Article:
Space Photos of the Week: No, You’re Not Barchan Mad. Those Dunes Are Blue.

Space is amazing, but there is something extra amazing about a picture of our home planet, especially one starring the moon. Italian astronaut Paolo Nespoli snapped this stunning image of our Earth and moon from the International Space Station last September. Our thin blue atmosphere is what stands out here—reminding us how fragile our place in space really is.

NASA’s Juno spacecraft took this awesome photo of Jupiter’s angry storms on May 23 during its 13th flyby of the giant planet. The reddish area that stretches across the middle is called the temperate belt, and in spite of the name, it consists mostly of cyclones. Above and below that? Yeah, more storms.

This poor star is being ripped to shreds by a black hole. Scientists search for black holes mainly by waiting for stars to pass them. When they do, the stars give off streaks of light and x-rays and ultimately die. With the Chandra X-Ray Observatory, astronomers are looking for a more unusual type of black hole called intermediate black holes. Unlike supermassive black holes that have the mass of billions of our Suns, IMBHs are but five to 30 times the heft of the Sun. By black hole standards, that is rather tiny.

The Hubble Space Telescope captured this cluster of galaxies on camera, recording light that has traveled 3.5 billion years from its source. Galaxy clusters are some of the most massive objects we’ve ever discovered in space. In fact, they are so enormous that their collective mass physically bends the space around them—creating a lens-like effect and a dazzling show of blue and orange light.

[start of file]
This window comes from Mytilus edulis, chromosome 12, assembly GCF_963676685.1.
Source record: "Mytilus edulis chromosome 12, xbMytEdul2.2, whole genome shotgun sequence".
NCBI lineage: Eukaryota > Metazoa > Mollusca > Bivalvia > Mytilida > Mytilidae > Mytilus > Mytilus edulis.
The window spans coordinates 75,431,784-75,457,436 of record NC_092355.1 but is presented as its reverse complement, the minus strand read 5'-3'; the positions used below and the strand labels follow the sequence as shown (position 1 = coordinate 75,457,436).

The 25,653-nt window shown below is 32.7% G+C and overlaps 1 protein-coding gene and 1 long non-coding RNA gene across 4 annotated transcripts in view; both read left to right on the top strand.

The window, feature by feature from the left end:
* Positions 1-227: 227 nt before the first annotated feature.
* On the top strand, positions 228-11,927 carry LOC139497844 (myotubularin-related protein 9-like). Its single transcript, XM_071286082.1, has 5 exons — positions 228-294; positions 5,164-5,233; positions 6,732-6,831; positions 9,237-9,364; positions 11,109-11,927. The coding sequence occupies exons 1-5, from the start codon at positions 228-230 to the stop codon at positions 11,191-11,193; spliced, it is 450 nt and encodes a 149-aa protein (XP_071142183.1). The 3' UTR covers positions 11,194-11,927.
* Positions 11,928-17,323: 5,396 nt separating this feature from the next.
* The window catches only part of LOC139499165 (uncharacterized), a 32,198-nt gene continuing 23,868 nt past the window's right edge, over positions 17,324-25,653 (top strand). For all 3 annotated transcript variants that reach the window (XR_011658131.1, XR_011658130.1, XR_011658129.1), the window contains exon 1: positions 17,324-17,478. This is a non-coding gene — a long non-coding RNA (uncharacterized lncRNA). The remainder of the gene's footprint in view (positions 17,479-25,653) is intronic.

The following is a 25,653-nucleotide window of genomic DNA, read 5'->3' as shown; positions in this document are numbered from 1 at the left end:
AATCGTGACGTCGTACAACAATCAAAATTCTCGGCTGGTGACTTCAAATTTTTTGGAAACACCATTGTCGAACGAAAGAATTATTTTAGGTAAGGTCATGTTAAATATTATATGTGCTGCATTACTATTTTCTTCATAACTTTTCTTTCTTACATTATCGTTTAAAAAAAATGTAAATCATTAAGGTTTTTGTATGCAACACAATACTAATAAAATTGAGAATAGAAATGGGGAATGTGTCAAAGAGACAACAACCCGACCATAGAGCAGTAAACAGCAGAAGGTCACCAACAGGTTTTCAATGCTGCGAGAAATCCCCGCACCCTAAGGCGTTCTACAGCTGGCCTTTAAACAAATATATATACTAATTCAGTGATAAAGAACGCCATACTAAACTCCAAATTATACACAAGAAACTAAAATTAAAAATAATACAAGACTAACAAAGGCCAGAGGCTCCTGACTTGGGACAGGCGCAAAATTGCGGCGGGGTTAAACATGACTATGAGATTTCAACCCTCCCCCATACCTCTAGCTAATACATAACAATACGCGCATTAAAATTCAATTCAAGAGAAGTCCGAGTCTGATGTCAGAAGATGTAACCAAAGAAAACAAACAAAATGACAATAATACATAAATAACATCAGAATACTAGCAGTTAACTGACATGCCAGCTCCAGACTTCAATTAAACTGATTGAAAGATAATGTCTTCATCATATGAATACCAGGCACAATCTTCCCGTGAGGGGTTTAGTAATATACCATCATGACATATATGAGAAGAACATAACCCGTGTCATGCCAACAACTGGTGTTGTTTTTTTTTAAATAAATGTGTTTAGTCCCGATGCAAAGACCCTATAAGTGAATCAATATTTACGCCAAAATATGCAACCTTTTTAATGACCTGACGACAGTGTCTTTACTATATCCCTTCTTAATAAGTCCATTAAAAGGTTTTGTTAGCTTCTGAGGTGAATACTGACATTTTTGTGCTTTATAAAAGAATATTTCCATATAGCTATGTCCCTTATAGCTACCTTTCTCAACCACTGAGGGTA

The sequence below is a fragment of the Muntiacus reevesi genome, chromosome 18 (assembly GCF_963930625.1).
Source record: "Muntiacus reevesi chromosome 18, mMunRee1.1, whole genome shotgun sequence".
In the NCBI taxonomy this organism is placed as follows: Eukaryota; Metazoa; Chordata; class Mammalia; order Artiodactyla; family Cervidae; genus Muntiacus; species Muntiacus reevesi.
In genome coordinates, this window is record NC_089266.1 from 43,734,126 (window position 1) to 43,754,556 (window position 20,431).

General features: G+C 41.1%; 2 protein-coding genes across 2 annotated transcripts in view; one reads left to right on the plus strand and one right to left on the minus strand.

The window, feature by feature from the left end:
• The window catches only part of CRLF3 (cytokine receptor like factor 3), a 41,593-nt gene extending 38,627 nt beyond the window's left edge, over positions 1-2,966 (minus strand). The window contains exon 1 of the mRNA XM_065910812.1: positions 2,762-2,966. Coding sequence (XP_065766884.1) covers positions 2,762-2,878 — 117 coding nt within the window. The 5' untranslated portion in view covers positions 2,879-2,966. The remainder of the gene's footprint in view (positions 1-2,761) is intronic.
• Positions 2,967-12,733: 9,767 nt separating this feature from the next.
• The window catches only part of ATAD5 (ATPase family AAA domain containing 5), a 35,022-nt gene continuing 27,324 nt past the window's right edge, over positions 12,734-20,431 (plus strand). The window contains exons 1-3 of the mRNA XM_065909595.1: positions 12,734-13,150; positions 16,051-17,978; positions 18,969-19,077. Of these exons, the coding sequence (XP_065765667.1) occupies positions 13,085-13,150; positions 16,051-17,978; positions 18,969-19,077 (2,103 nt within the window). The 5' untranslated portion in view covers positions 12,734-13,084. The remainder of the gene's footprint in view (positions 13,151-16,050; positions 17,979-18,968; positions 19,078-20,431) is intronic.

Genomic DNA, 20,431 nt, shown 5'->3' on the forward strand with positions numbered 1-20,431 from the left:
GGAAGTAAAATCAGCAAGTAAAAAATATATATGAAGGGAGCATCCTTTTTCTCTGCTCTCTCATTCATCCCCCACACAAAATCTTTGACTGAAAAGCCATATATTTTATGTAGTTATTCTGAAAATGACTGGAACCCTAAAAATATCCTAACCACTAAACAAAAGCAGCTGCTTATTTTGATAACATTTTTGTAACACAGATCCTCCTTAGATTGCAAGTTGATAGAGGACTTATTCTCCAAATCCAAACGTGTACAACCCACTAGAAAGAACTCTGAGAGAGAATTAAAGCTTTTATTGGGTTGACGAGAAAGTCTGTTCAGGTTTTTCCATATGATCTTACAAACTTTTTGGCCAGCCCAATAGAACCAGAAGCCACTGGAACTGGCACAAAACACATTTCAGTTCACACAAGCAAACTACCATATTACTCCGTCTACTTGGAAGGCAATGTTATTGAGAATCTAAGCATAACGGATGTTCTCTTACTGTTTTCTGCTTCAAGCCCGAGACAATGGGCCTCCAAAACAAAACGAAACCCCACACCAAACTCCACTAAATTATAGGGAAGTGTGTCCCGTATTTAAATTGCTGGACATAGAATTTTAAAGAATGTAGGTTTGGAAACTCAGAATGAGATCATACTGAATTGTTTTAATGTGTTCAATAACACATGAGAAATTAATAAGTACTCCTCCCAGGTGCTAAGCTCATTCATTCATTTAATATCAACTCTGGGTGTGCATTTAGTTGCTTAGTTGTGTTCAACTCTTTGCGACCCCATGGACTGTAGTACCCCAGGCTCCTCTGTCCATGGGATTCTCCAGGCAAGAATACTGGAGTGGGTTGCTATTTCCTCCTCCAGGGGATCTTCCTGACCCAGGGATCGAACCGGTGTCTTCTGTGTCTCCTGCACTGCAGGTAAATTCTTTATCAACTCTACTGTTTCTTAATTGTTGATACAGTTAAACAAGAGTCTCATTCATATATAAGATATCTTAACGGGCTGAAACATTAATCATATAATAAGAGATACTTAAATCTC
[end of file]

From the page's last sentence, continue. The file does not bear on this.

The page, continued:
The red planet is suddenly blue! Well, not really: NASA color-enhanced this photo so that the features of this dune stand out. This blue area is what’s known as a barchan dune, which has a crescent shape and which also occurs here on Earth. In this photo, taken by NASA’s Mars Reconnaissance Orbiter, the blue material is finer sand that gets moved into this shape by Martian breezes.

Speaking of our gorgeous planet, check out this geology! Copernicus Sentinel-2B, the European Space Agency satellite, took this photo of the Himalayan mountain range in December 2017. These Asian peaks are infamous for the difficulty they present to climbers, but this overhead image of the terrain reveals a seldom-seen beauty. Everest, mostly dusted with snow, is in the top left, and just to the right of the brown seam at center is knife-edged Mount Makalu—which at nearly 28,000 feet is Earth’s fifth highest mountain.

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